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Who's Your Classical Art Doppelgänger?

Google’s new fine art selfie matching feature is suddenly everywhere

Photos of George Clooney and Helen Mirren matched to classical artwork
Google's Arts and Culture app searches matches pictures (for example, George Clooney and Helen Mirren) with portraits hanging in museums around the globe.
Getty Images and Google

Leave it to Google to find an educational use for selfies.

Late last year, the search-engine giant quietly updated its previously under-the-radar Arts and Culture app with a feature that allows users to snap a selfie and have it “matched” to one of the museum portraits stored in Google’s vast library. Over the past week, the selfie-portrait comparisons have exploded on social media. If you’ve checked your Facebook, Instagram or Twitter page over the last few days, you’ve likely seen the evidence — with friends posting their likeness side by side with the classical portrait that, according to Google’s algorithm, most closely pairs up with their picture.

The app has been available for two years at both the iTunes and Google Play app stores, but its profile has been exponentially raised by the success of the new feature, which pairs each selfie with the five most accurate results from museums around the globe. Each match is rated on a percentage scale. The user can click on each to learn more details about the painting, including information about its artist, era and the art museum where it can be found.

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The app’s unique conflation of cutting-edge technology with classical art, and the shareable, often funny results that the feature spits out, have pushed it to the top position on both the iOS and Android free app charts. It also hasn’t hurt that many celebrities have posted their portrait doppelgängers, with some results finding them amused (CNN’s Jake Tapper) and others just amusing (Netflix animated star BoJack Horseman).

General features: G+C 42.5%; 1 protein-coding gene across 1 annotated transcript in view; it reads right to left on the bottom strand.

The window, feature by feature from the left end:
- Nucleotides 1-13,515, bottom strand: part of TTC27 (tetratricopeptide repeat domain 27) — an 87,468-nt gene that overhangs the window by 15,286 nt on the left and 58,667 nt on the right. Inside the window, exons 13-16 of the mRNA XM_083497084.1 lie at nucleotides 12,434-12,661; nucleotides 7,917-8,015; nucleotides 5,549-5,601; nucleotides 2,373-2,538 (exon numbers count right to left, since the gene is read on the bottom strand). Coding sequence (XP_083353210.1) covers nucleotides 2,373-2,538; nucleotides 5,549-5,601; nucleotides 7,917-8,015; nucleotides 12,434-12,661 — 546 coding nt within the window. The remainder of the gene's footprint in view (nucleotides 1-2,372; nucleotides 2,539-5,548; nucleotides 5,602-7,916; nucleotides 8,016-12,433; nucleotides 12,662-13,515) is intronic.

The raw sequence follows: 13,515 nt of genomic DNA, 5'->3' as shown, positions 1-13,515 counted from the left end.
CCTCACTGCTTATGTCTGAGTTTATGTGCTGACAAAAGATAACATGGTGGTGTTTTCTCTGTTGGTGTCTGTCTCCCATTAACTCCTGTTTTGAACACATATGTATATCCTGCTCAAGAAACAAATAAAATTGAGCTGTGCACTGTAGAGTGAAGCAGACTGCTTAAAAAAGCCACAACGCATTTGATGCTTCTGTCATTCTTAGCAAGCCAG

But not everyone is laughing: Some have complained that the preponderance of white male portraits in the Google archives — which skew heavily toward American and European art museums — makes matching for women and various nonwhite ethnic groups far less accurate and disarmingly uniform. And privacy advocates have raised alarms about the app’s use of emerging facial-recognition technology in order to find a match — though the Google disclaimer that must be accepted before using the app states that the company “won’t use data from your photo for any other purpose and will only store your photo for the time it takes to search for matches.”

The Google Arts and Culture app is a free download available at both the iTunes and Google Play app stores.